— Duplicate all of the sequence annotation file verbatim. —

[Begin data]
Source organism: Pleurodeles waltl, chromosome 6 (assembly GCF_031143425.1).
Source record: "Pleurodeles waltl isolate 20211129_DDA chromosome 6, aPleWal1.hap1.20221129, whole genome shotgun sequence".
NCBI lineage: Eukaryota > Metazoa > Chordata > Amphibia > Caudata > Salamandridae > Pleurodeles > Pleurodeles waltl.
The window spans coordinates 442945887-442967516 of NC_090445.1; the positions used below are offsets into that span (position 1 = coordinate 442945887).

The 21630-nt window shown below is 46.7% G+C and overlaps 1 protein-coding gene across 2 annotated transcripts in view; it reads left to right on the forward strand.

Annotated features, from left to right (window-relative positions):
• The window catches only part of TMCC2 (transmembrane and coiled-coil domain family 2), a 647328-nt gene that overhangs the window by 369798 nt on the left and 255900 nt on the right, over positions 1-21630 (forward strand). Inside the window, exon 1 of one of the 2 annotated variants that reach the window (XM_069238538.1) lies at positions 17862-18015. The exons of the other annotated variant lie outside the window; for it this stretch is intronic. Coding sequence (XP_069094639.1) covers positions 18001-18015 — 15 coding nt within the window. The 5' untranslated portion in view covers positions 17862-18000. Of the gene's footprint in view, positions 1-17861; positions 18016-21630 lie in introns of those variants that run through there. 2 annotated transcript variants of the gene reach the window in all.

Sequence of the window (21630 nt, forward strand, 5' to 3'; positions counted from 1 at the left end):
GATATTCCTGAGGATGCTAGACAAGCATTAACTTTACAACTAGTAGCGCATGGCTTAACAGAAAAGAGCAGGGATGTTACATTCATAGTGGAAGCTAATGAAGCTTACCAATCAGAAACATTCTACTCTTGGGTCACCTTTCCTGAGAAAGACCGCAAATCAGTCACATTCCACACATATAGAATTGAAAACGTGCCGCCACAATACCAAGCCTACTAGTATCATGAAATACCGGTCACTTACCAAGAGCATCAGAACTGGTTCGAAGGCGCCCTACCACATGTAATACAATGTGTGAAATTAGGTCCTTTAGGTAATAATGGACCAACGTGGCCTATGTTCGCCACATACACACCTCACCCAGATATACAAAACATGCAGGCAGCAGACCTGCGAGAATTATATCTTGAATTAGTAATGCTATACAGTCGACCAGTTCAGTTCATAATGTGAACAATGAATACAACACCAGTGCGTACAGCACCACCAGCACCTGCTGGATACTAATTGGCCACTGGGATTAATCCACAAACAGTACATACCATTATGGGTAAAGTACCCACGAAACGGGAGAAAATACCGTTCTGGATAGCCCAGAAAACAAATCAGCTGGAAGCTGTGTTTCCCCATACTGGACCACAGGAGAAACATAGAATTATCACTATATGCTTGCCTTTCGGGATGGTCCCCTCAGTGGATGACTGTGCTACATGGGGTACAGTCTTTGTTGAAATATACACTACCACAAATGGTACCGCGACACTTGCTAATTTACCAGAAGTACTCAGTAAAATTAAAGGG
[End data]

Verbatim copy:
Source organism: Pleurodeles waltl, chromosome 6 (assembly GCF_031143425.1).
Source record: "Pleurodeles waltl isolate 20211129_DDA chromosome 6, aPleWal1.hap1.20221129, whole genome shotgun sequence".
NCBI lineage: Eukaryota > Metazoa > Chordata > Amphibia > Caudata > Salamandridae > Pleurodeles > Pleurodeles waltl.
The window spans coordinates 442945887-442967516 of NC_090445.1; the positions used below are offsets into that span (position 1 = coordinate 442945887).

The 21630-nt window shown below is 46.7% G+C and overlaps 1 protein-coding gene across 2 annotated transcripts in view; it reads left to right on the forward strand.

Annotated features, from left to right (window-relative positions):
• The window catches only part of TMCC2 (transmembrane and coiled-coil domain family 2), a 647328-nt gene that overhangs the window by 369798 nt on the left and 255900 nt on the right, over positions 1-21630 (forward strand). Inside the window, exon 1 of one of the 2 annotated variants that reach the window (XM_069238538.1) lies at positions 17862-18015. The exons of the other annotated variant lie outside the window; for it this stretch is intronic. Coding sequence (XP_069094639.1) covers positions 18001-18015 — 15 coding nt within the window. The 5' untranslated portion in view covers positions 17862-18000. Of the gene's footprint in view, positions 1-17861; positions 18016-21630 lie in introns of those variants that run through there. 2 annotated transcript variants of the gene reach the window in all.

Sequence of the window (21630 nt, forward strand, 5' to 3'; positions counted from 1 at the left end):
GATATTCCTGAGGATGCTAGACAAGCATTAACTTTACAACTAGTAGCGCATGGCTTAACAGAAAAGAGCAGGGATGTTACATTCATAGTGGAAGCTAATGAAGCTTACCAATCAGAAACATTCTACTCTTGGGTCACCTTTCCTGAGAAAGACCGCAAATCAGTCACATTCCACACATATAGAATTGAAAACGTGCCGCCACAATACCAAGCCTACTAGTATCATGAAATACCGGTCACTTACCAAGAGCATCAGAACTGGTTCGAAGGCGCCCTACCACATGTAATACAATGTGTGAAATTAGGTCCTTTAGGTAATAATGGACCAACGTGGCCTATGTTCGCCACATACACACCTCACCCAGATATACAAAACATGCAGGCAGCAGACCTGCGAGAATTATATCTTGAATTAGTAATGCTATACAGTCGACCAGTTCAGTTCATAATGTGAACAATGAATACAACACCAGTGCGTACAGCACCACCAGCACCTGCTGGATACTAATTGGCCACTGGGATTAATCCACAAACAGTACATACCATTATGGGTAAAGTACCCACGAAACGGGAGAAAATACCGTTCTGGATAGCCCAGAAAACAAATCAGCTGGAAGCTGTGTTTCCCCATACTGGACCACAGGAGAAACATAGAATTATCACTATATGCTTGCCTTTCGGGATGGTCCCCTCAGTGGATGACTGTGCTACATGGGGTACAGTCTTTGTTGAAATATACACTACCACAAATGGTACCGCGACACTTGCTAATTTACCAGAAGTACTCAGTAAAATTAAAGGG